Auto Tweets and Tragedy

Having spent most of my life growing up just north of Boston this tragedy has affected me on a personal level. I can’t imagine what the victims and their families are going through. I will not pretend to do so. I was lucky to not know anyone who was hurt but will continue to keep the people of my hometown in my thoughts and prayers.

Auto Tweets

Yesterday while news of the tragedy unfolded my twitter account was sending out auto tweets of great content I had found the day before. Did I spend any time at all rushing to shut off all my scheduled updates on all of my social media platforms as to not offend anyone? No, I did not. I spent that time calling friends and family and giving extra hugs and kisses to my daughter. If I was on social media it is was to search for any updates on the tragedy.

Yesterday Guy Kawasaki was blasted for sending out his normal stream of  auto tweets. Whether intentional or not that is his brand and his choice to do so. Social media is a global form of communication. If we were to not conduct business whenever there was a tragedy in the world we would never be conducting business. Some people choose to conduct their business differently when they or their audience have been affected by tragedy but once again that is their choice.

Guy Kawasaki Tweet

Did the commercials on our televisions stop yesterday? Did the ads on CNN.com disappear? Did your favorite radio host stop mentioning that local hardware store? Why do we give brands a pass on these other platforms? Is it because social media is suppose to be different?

While I don’t agree with his response of “Loving how people with less than 1,500 followers are telling me how to tweet…” I do agree that it is his choice to tweet what he likes. It’s his business.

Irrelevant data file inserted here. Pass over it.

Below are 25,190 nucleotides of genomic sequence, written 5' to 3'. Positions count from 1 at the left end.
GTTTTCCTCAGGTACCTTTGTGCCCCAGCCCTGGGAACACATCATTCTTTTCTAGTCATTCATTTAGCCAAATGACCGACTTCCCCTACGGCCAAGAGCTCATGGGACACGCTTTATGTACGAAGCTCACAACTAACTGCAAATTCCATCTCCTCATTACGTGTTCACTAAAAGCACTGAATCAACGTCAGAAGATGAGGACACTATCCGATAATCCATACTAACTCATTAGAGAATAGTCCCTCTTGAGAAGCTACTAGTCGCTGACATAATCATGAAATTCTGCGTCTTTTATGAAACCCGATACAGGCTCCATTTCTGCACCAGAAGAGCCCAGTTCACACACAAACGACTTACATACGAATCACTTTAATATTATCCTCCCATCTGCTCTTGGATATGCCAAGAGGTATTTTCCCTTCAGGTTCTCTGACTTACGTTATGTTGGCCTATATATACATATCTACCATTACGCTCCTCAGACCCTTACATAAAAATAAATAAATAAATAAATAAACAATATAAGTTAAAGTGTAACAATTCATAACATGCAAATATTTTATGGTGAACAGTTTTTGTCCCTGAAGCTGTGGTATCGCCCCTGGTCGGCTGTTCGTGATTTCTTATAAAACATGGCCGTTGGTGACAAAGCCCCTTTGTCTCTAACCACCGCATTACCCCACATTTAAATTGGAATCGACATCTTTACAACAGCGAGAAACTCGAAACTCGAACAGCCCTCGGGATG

Let’s not be so quick to judge someone on social media and lose sight of the big picture of the people who were really affected by this tragedy yesterday.

 

DJ Thistle

DJ Thistle

Co-Founder at SteamFeed
D.J. Thistle is a co-founder of SteamFeed, a blog that focuses on the latest trends in social media, technology, and marketing. His passion in technology is only rivaled by his desire to connect with others through social media. He has been a featured speaker multiple times on how to get started in social media at various wine industry events. He has spent the last 9 years teaching in public and private schools in Massachusetts and California. He is happily married and enjoys every moment of raising his beautiful daughter.
DJ Thistle
DJ Thistle

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26 Comments on "Auto Tweets and Tragedy"


Guest
Cendrine Marrouat
1 year 10 months ago

Hello DJ,

Like you, I don't think business should stop business. They should acknowledge what is happening in the most sincere and respectful way and then move on. Because at the end of the day, if they were to stop whatever they are doing every time a tragedy hits the world, they would be bankrupt in no time.